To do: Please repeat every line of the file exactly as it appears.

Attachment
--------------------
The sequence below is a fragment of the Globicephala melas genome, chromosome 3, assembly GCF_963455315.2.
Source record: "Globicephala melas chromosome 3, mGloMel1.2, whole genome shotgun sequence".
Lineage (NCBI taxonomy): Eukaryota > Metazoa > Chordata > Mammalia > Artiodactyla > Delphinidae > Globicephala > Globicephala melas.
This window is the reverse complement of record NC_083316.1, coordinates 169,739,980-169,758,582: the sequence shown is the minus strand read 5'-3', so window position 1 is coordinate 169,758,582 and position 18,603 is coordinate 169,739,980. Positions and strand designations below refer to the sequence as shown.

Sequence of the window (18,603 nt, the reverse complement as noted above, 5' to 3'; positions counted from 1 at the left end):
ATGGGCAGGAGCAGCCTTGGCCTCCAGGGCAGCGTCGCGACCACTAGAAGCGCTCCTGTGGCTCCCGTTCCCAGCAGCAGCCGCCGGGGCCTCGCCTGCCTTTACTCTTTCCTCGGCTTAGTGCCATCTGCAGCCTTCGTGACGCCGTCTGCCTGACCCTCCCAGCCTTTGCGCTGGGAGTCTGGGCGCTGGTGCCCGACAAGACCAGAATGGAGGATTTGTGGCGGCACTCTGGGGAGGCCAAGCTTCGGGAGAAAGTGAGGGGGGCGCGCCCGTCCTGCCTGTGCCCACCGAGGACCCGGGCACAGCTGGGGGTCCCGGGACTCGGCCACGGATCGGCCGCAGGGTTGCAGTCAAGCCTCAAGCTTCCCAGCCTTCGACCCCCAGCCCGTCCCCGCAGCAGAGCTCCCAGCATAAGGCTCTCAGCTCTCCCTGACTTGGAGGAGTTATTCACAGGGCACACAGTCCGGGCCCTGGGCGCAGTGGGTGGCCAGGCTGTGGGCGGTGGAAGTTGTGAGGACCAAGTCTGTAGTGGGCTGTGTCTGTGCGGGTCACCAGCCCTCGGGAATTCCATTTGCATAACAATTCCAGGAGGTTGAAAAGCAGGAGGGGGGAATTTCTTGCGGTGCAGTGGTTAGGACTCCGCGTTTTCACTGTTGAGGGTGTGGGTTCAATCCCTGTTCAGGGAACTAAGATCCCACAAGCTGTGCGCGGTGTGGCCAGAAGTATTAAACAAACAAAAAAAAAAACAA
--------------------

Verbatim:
The sequence below is a fragment of the Globicephala melas genome, chromosome 3, assembly GCF_963455315.2.
Source record: "Globicephala melas chromosome 3, mGloMel1.2, whole genome shotgun sequence".
Lineage (NCBI taxonomy): Eukaryota > Metazoa > Chordata > Mammalia > Artiodactyla > Delphinidae > Globicephala > Globicephala melas.
This window is the reverse complement of record NC_083316.1, coordinates 169,739,980-169,758,582: the sequence shown is the minus strand read 5'-3', so window position 1 is coordinate 169,758,582 and position 18,603 is coordinate 169,739,980. Positions and strand designations below refer to the sequence as shown.

Sequence of the window (18,603 nt, the reverse complement as noted above, 5' to 3'; positions counted from 1 at the left end):
ATGGGCAGGAGCAGCCTTGGCCTCCAGGGCAGCGTCGCGACCACTAGAAGCGCTCCTGTGGCTCCCGTTCCCAGCAGCAGCCGCCGGGGCCTCGCCTGCCTTTACTCTTTCCTCGGCTTAGTGCCATCTGCAGCCTTCGTGACGCCGTCTGCCTGACCCTCCCAGCCTTTGCGCTGGGAGTCTGGGCGCTGGTGCCCGACAAGACCAGAATGGAGGATTTGTGGCGGCACTCTGGGGAGGCCAAGCTTCGGGAGAAAGTGAGGGGGGCGCGCCCGTCCTGCCTGTGCCCACCGAGGACCCGGGCACAGCTGGGGGTCCCGGGACTCGGCCACGGATCGGCCGCAGGGTTGCAGTCAAGCCTCAAGCTTCCCAGCCTTCGACCCCCAGCCCGTCCCCGCAGCAGAGCTCCCAGCATAAGGCTCTCAGCTCTCCCTGACTTGGAGGAGTTATTCACAGGGCACACAGTCCGGGCCCTGGGCGCAGTGGGTGGCCAGGCTGTGGGCGGTGGAAGTTGTGAGGACCAAGTCTGTAGTGGGCTGTGTCTGTGCGGGTCACCAGCCCTCGGGAATTCCATTTGCATAACAATTCCAGGAGGTTGAAAAGCAGGAGGGGGGAATTTCTTGCGGTGCAGTGGTTAGGACTCCGCGTTTTCACTGTTGAGGGTGTGGGTTCAATCCCTGTTCAGGGAACTAAGATCCCACAAGCTGTGCGCGGTGTGGCCAGAAGTATTAAACAAACAAAAAAAAAAACAA